Student Teaching Internationally Broadens Experience

Aug. 13, 2013 - by Carol Best

Teacher Ed Candidates Learn and Grow in Costa Rica

by Kelsey Luffman ('13)

August 13, 2013
View-from-Campus

In the MNU teacher education department, we do more than teach about teaching – we push aspiring educators to get in the classroom, learn experientially, and make a difference in the lives of students. 

One opportunity for teacher candidates to do just that is MNU’s student teaching experience in Costa Rica. In this program, participants complete five weeks of student teaching at an international school, earn additional academic credit by taking a Spanish course, and explore the breathtaking beauty of the Costa Rican landscape.

MNU is one of only two universities in the state of Kansas to offer an international student teaching opportunity. One key reason why MNU does so is to equip teacher candidates for the ongoing shift in student demographics – from 1998 to 2008, the number of English Language Learner (ELL) students in the US grew by over 50%. That’s why Ramona Stowe, coordinator for MNU’s ESOL program, says cross-cultural experience is increasingly important for aspiring teachers.

“As our teacher candidates transition into their first teaching positions, they will be walking into classrooms that may have a very diverse student population,” Stowe says.

Dana John (‘12), who participated in the program fall 2012, is now working as a special education paraeducator at Junction Elementary School in Kansas City, Kan. As she applies the skills she gained at MNU to her current career, Dana says the language training she received in Costa Rica was invaluable.

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“Even though I understood how students learn a new language, I was able to see it in action better than I would have in the States,” Dana says.

Another fall 2012 participant, Chelsea Bebermeyer (‘12), adds that teaching in a Spanish-speaking country will help her relate to ELL students in her own classroom.

“I truly understand what it feels like to be a ELL student,” Chelsea says. “It helped me to empathize with these students, and I gained insight that will be beneficial for years to come.”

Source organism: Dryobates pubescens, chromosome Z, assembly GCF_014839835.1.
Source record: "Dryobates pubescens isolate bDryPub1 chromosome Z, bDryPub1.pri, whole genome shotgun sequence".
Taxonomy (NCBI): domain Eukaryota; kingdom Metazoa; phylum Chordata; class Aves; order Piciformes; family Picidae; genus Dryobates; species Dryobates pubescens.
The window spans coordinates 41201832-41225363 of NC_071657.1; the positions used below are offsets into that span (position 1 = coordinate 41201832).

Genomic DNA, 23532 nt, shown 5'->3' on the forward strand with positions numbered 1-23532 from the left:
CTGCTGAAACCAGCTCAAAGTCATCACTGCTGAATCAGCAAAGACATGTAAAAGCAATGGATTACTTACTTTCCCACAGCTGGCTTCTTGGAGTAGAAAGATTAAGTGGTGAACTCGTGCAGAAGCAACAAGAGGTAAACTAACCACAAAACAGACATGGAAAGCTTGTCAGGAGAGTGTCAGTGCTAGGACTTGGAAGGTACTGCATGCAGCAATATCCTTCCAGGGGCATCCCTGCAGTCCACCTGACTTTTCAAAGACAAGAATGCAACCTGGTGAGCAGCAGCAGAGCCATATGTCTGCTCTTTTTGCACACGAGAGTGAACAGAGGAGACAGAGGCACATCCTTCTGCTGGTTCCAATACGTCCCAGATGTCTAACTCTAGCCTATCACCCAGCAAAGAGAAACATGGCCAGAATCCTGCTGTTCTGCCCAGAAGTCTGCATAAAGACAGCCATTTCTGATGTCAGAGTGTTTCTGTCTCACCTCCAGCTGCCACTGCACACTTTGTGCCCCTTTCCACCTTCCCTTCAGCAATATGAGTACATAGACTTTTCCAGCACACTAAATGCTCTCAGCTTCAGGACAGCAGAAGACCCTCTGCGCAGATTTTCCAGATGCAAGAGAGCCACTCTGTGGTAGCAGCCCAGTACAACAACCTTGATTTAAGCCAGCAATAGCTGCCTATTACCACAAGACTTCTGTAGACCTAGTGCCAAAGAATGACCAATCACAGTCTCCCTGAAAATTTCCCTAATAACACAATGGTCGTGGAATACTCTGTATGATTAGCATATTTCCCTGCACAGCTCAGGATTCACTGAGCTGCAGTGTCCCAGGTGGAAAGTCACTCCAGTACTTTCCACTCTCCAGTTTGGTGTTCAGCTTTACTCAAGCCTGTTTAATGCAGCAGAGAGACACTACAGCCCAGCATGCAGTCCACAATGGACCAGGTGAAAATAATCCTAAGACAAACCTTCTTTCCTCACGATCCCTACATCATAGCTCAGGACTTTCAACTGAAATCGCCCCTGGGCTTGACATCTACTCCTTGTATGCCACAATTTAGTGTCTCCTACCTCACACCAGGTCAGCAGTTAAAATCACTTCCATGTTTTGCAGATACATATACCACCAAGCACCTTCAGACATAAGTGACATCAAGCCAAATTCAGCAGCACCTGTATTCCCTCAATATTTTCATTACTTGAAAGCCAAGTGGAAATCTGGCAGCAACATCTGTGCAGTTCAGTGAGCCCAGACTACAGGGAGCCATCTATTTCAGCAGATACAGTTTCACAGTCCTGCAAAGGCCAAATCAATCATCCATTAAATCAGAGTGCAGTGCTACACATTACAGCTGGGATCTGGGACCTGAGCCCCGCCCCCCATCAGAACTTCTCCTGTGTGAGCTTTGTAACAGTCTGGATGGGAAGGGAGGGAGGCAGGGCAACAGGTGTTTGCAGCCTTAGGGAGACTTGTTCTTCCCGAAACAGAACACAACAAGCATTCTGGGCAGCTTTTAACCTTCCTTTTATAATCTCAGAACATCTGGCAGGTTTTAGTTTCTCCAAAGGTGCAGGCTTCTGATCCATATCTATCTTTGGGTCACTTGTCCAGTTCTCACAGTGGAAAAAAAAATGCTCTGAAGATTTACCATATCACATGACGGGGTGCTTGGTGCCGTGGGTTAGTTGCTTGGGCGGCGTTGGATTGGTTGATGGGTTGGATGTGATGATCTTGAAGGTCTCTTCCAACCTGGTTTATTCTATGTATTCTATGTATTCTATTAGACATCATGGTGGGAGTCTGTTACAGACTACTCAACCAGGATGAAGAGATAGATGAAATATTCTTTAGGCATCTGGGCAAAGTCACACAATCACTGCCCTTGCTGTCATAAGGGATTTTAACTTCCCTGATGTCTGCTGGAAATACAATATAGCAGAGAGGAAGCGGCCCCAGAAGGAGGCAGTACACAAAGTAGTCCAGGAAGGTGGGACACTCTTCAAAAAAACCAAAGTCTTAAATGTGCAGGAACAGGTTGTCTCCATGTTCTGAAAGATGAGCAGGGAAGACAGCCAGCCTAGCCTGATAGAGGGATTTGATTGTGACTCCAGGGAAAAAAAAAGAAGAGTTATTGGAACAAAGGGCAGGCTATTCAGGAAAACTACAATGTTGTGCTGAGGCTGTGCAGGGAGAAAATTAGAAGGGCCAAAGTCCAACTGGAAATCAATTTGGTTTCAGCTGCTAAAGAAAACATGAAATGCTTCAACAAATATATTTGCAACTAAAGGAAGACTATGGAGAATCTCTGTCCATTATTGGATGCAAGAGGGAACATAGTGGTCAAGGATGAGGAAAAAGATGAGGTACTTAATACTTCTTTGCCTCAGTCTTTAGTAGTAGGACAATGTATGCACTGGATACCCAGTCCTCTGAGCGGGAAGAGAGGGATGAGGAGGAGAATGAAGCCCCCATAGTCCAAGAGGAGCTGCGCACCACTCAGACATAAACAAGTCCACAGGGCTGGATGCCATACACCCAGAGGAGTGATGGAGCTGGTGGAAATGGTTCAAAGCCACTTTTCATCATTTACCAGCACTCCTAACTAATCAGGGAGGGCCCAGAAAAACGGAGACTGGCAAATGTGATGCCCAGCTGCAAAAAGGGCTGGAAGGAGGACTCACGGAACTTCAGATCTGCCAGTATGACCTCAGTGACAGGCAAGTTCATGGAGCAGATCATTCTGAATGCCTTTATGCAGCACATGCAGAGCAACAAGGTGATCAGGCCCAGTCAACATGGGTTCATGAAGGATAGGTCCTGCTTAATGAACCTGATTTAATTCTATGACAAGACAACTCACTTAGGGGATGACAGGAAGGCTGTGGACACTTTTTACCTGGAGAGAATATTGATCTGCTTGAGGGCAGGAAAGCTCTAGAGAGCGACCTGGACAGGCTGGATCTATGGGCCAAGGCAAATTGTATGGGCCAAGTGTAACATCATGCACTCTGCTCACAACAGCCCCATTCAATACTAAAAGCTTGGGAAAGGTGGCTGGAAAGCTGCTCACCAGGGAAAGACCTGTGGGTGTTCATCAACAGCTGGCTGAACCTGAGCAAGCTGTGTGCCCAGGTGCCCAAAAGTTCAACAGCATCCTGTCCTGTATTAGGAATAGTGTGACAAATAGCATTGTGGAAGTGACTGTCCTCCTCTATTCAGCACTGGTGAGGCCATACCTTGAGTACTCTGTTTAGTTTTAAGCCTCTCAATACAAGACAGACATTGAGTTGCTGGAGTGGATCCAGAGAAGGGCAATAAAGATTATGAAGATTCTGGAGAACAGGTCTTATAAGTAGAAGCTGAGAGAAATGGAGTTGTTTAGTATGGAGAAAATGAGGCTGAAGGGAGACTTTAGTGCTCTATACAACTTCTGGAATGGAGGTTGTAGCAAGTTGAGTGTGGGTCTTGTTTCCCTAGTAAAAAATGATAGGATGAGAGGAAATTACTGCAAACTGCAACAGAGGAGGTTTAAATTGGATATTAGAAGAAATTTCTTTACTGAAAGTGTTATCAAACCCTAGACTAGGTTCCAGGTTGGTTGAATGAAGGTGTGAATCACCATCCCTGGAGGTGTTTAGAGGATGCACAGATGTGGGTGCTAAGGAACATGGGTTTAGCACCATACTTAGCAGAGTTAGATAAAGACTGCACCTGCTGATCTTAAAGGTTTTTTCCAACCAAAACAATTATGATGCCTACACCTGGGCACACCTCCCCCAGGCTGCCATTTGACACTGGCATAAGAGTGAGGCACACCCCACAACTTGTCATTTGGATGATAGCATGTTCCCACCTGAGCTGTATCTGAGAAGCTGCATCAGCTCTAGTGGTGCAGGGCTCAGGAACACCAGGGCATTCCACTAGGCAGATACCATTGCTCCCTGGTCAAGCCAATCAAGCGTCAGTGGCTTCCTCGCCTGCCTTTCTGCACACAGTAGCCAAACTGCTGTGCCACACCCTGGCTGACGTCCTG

But ELL teaching methods aren’t the only thing participants gain from international student teaching. As Professor of Education Dr. Linda Alexander explains, the experience also prompts student teachers to develop as individuals.

“Being on your own in a foreign country just makes you personally grow,” Alexander says. “Our student teachers get to put to good use the things they’re learning in our classrooms.”

Such cultural understanding does not go unnoticed as teacher candidates move into the workforce. According to Alexander, schools seek candidates who have taught abroad. 

“Many of the employers that come to our job fair love our students who have had international experience,” Alexander says. “Our employers really see it as an asset to have worked in those diverse settings.”

Finally, though ELL teaching experience, personal growth, and added rèsume appeal are reasons to student teach abroad, the program’s ultimate purpose is the same as MNU’s purpose – to serve God and others with passion and purpose.

Summer 2012 participant Ashford Collins-Johnson (‘12) now works as a sixth grade language arts teacher at Santa Fe Trail Middle School in Olathe, Kan. As Ashford, along with his fellow graduates of the MNU education program, look forward to a promising future making a difference in the lives of students, he says that teaching in Costa Rica taught him how to live out his God-given calling.

“It’s allowed me to become not just a better teacher, but someone that sees these opportunities to not just preach about how Christ wants us to live, but live how Christ wants us to live,” Ashford says.

MNU’s Costa Rica program is offered every semester to student teachers. To learn more about innovative education at MNU, visit our education page. To discover more global opportunities at MNU, visit academics.

 

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